Vectors for Sustained Expression of Genes in the Liver

Period of Performance: 04/01/2000 - 01/31/2001

$384K

Phase 2 SBIR

Recipient Firm

Mirus BIO Corporation
Madison, WI 53719
Principal Investigator

Abstract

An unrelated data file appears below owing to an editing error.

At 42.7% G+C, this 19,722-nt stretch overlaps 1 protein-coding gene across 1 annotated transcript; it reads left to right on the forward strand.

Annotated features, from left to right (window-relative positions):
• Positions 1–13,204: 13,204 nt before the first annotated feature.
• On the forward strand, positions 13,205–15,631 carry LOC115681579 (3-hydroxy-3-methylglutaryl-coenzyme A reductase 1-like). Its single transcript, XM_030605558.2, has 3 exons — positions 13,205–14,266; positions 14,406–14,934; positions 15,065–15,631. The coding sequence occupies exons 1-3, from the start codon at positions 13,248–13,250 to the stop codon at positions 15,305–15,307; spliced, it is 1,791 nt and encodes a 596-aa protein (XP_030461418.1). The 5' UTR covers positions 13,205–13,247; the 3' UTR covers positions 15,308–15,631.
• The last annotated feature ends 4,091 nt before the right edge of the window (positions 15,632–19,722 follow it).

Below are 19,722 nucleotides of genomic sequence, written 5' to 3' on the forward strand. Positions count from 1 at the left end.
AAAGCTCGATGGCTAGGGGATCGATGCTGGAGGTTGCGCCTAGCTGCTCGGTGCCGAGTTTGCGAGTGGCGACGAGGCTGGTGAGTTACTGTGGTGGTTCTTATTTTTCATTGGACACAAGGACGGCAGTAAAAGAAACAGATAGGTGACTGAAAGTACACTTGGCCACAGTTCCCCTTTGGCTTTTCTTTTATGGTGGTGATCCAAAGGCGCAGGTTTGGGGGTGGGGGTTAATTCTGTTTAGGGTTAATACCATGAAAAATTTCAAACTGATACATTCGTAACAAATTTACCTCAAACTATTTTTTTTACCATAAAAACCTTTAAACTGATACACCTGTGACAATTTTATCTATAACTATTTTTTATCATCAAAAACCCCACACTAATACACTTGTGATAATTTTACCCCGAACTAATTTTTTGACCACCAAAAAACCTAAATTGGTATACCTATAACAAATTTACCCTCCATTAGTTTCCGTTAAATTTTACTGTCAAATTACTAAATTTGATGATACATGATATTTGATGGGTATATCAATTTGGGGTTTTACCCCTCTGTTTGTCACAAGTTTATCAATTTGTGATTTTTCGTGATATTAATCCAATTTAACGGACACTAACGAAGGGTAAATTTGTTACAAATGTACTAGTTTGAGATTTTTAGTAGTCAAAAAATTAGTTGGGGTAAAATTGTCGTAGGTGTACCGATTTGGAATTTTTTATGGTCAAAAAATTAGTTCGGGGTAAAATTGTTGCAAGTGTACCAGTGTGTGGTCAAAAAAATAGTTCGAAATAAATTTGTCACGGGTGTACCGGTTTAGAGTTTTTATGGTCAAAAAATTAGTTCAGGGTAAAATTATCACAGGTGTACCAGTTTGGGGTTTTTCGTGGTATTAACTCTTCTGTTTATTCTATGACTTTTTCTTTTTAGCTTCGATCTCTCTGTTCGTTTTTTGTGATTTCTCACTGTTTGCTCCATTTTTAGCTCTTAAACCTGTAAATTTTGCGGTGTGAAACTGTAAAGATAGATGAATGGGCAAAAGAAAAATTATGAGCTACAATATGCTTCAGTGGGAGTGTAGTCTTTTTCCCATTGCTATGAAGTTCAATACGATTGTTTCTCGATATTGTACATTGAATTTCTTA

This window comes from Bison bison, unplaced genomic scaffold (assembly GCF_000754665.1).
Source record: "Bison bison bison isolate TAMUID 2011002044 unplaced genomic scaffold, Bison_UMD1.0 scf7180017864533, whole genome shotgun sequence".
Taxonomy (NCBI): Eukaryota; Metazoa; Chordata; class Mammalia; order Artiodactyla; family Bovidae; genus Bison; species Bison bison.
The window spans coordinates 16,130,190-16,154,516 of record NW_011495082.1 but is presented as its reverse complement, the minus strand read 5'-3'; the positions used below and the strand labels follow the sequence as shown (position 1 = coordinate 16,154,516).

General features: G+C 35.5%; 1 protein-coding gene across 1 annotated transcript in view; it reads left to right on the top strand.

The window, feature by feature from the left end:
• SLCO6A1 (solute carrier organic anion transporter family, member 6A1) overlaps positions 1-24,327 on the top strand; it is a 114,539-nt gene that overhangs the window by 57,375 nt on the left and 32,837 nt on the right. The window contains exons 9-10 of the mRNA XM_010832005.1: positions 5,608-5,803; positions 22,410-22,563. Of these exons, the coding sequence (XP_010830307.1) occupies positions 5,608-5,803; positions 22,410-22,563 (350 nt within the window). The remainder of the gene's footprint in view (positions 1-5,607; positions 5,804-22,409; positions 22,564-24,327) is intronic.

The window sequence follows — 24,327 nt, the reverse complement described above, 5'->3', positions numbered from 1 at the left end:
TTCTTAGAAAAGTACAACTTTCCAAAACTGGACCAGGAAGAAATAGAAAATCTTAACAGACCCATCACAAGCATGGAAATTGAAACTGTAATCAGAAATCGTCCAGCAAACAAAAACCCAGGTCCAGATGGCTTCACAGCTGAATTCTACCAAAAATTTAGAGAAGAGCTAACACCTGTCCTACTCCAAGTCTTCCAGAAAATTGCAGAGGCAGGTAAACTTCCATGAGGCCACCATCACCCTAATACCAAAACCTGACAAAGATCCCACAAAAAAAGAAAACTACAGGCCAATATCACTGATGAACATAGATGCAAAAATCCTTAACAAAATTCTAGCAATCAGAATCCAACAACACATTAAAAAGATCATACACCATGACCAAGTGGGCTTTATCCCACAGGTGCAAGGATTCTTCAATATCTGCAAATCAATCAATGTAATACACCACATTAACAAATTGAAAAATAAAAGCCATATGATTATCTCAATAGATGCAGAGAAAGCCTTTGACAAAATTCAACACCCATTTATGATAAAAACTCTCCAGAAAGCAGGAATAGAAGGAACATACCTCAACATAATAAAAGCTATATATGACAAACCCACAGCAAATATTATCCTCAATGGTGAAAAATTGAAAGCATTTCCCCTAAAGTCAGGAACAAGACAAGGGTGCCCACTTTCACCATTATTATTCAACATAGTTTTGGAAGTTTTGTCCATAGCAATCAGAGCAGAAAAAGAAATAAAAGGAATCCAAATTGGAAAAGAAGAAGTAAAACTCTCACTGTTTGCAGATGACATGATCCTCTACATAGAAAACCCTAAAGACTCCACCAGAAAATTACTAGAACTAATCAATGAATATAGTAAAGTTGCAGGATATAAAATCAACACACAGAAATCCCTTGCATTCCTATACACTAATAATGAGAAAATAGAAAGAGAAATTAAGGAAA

DESCRIPTION: (adapted from applicant's abstract) Gene therapy promises to be a singular advance in treatment of both acquired and genetic diseases at the most fundamental levels of pathology. Specifically, the development of gene transfer methods into hepatocytes is very attractive given the central role that the liver plays in many inborn errors of metabolism and acquired disorders. One of the problem areas in gen therapy is the sustained expression of transgenes at high levels in the liver. This project will use an innovative approach to develop regulatory elements that will enable high and stable levels of foreign gene expression in the liver. These regulatory elements can include transcriptional elements such as promoters, enhancers and locus control regions, but also other elements like introns, 5' and 3' untranslated regions and polyadenylation (polyA) addition signals. These elements should be directly applicable to generate both improved viral and non-viral gene therapy vectors. In phase I studies, the development of a system is proposed that will allow for the efficient selection of such regulatory elements. This system will also enable selection for sequences that direct persistence of foreign DNA by chromosomal integration or extrachromosomal maintenance. During the phase II studies, the in vivo selection system will be applied to the development of promoters that enable high and stable levels of foreign gene expression in the liver. Such promoters will be used in phase III for the internal development of non-viral vectors for gene therapy applications such as for hemophilia A (factor VIII) within Mirus and licensed to other gene therapy, biotechnology and pharmaceutical companies for use within their non-viral and viral vectors. The development of a clinically viable gene expression system should have tremendous commercial value, given the critical role that it would play in gene therapy (estimated to be a multibillion market by the year 2000). PROPOSED COMMERCIAL APPLICATION: NOT AVAILABLE